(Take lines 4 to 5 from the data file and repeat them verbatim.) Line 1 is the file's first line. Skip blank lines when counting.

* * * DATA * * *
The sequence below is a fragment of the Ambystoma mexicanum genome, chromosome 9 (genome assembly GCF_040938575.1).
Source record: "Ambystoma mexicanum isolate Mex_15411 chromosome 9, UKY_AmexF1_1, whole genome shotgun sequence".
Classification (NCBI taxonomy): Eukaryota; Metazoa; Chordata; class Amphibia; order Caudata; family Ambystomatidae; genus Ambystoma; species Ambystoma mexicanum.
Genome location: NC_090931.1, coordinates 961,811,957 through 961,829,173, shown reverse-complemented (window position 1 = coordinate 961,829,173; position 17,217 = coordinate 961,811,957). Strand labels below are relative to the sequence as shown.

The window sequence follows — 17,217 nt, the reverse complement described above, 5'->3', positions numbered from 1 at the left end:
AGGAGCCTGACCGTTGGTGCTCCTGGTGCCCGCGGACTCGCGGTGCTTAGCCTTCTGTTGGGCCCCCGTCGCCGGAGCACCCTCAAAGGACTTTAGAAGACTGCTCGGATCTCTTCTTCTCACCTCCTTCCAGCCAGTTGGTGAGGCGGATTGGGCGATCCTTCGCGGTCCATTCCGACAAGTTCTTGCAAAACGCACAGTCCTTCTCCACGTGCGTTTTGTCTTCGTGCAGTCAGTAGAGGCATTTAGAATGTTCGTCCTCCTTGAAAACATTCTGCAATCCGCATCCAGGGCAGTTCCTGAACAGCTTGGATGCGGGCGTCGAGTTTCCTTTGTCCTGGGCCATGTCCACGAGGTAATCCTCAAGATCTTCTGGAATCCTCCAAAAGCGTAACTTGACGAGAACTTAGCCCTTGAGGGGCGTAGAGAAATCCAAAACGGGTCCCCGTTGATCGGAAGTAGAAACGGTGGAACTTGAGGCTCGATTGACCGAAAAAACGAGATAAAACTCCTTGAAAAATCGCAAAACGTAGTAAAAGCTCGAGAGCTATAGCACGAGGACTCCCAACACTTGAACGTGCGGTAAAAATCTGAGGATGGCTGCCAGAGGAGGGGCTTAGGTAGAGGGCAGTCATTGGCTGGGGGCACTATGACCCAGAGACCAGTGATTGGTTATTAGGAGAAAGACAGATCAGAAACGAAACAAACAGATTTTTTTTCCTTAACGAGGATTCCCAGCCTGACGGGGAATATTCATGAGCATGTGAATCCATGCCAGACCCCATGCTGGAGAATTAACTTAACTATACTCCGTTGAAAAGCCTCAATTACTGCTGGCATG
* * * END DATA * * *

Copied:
Genome location: NC_090931.1, coordinates 961,811,957 through 961,829,173, shown reverse-complemented (window position 1 = coordinate 961,829,173; position 17,217 = coordinate 961,811,957). Strand labels below are relative to the sequence as shown.

The window sequence follows — 17,217 nt, the reverse complement described above, 5'->3', positions numbered from 1 at the left end: